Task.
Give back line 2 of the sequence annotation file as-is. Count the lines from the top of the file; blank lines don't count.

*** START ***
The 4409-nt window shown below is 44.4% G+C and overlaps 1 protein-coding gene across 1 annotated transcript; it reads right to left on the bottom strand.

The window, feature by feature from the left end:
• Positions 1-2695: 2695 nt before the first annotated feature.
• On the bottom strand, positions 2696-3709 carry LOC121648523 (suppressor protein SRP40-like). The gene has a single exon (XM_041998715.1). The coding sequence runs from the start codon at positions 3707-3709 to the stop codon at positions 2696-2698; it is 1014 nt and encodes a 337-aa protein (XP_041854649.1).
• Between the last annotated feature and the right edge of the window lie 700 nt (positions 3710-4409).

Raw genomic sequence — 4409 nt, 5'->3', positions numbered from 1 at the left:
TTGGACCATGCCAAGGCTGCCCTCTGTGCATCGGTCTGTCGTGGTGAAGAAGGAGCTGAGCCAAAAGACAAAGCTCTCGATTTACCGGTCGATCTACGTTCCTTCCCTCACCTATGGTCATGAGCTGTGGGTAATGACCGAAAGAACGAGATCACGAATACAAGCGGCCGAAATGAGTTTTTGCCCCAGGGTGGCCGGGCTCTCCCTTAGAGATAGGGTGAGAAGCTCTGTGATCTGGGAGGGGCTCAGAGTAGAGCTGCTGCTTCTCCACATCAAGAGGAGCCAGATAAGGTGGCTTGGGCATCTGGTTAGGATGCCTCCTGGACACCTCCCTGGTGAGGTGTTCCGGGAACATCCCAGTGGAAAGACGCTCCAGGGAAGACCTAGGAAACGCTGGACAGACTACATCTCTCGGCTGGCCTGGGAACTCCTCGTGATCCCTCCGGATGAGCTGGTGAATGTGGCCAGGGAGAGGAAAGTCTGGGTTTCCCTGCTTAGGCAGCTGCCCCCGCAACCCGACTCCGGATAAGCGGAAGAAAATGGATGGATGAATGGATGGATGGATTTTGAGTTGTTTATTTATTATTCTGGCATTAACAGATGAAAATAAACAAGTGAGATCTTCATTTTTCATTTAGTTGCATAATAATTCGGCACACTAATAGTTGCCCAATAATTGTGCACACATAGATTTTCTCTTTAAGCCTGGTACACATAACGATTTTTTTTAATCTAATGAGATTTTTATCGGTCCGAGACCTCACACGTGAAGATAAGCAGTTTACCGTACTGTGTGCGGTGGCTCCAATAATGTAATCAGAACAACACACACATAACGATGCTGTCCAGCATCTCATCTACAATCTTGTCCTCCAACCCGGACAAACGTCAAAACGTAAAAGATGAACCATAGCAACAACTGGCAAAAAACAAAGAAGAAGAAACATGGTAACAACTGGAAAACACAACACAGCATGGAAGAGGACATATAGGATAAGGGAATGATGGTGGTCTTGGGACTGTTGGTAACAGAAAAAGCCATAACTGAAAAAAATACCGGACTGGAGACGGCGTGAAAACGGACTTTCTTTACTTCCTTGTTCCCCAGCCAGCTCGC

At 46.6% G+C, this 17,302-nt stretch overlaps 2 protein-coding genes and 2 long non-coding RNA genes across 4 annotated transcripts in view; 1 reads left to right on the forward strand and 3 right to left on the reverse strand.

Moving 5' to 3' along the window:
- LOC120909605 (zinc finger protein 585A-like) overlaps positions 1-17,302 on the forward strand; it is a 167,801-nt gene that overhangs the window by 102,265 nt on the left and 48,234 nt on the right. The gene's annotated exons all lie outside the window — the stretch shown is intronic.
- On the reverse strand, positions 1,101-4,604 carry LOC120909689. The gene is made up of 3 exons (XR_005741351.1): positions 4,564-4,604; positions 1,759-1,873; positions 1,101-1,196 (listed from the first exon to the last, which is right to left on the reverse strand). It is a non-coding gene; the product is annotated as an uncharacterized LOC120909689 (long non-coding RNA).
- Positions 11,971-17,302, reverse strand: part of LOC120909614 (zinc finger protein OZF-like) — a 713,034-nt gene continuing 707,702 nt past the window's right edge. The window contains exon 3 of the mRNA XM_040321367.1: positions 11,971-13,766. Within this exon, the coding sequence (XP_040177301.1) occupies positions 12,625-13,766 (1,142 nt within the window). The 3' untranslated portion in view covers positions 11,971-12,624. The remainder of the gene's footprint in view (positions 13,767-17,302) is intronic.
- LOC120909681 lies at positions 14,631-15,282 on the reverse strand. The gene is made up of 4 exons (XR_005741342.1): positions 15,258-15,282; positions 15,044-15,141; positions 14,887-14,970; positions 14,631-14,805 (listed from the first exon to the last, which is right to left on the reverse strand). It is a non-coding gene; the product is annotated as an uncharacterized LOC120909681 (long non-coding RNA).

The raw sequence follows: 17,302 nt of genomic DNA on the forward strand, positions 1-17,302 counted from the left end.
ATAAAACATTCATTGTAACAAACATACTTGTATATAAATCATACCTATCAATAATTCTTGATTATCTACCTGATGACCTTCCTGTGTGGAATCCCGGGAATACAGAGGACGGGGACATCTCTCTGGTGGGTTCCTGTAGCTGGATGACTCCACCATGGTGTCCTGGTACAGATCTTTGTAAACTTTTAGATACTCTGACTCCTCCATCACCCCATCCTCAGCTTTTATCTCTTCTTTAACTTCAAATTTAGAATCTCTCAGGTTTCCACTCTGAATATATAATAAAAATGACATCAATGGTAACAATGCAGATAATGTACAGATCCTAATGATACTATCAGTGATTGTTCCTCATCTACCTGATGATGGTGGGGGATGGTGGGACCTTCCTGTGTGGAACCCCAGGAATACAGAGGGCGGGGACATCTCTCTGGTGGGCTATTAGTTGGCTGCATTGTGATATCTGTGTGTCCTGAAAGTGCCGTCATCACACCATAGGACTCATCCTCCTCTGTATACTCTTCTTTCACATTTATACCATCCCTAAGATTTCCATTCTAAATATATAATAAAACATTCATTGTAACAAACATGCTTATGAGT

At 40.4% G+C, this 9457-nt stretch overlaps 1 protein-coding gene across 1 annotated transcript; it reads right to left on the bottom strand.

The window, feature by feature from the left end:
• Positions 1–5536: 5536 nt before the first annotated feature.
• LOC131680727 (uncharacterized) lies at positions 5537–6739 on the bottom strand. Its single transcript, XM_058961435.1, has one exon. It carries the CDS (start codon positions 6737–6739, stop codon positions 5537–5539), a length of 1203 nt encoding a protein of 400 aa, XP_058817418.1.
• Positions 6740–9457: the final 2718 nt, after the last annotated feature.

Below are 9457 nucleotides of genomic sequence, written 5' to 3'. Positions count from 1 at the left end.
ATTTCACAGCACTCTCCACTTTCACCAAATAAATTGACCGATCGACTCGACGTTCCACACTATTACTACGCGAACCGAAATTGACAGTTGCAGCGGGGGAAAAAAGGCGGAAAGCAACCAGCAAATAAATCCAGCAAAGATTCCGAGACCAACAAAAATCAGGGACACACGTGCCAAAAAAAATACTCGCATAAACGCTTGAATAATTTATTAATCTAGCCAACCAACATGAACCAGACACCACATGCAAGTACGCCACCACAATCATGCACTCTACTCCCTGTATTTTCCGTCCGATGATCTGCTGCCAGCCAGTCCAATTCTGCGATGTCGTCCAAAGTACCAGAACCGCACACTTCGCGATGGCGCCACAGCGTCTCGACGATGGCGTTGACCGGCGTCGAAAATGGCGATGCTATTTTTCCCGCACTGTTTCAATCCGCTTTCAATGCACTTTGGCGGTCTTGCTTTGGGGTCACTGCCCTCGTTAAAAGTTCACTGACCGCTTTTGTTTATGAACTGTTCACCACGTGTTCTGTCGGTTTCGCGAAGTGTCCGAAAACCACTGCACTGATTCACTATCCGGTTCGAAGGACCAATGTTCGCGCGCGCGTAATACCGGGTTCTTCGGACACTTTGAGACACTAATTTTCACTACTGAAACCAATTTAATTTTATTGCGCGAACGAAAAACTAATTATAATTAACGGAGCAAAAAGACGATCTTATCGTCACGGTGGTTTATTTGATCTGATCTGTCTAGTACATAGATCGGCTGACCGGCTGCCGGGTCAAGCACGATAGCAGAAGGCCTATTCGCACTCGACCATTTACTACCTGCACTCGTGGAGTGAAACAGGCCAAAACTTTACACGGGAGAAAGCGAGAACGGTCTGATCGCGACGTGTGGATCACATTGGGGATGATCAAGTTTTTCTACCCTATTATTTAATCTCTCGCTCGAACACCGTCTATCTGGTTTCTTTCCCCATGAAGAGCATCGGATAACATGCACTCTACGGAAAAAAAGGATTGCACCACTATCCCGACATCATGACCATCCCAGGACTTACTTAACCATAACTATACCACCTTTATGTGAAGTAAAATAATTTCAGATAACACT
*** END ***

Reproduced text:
The window, feature by feature from the left end: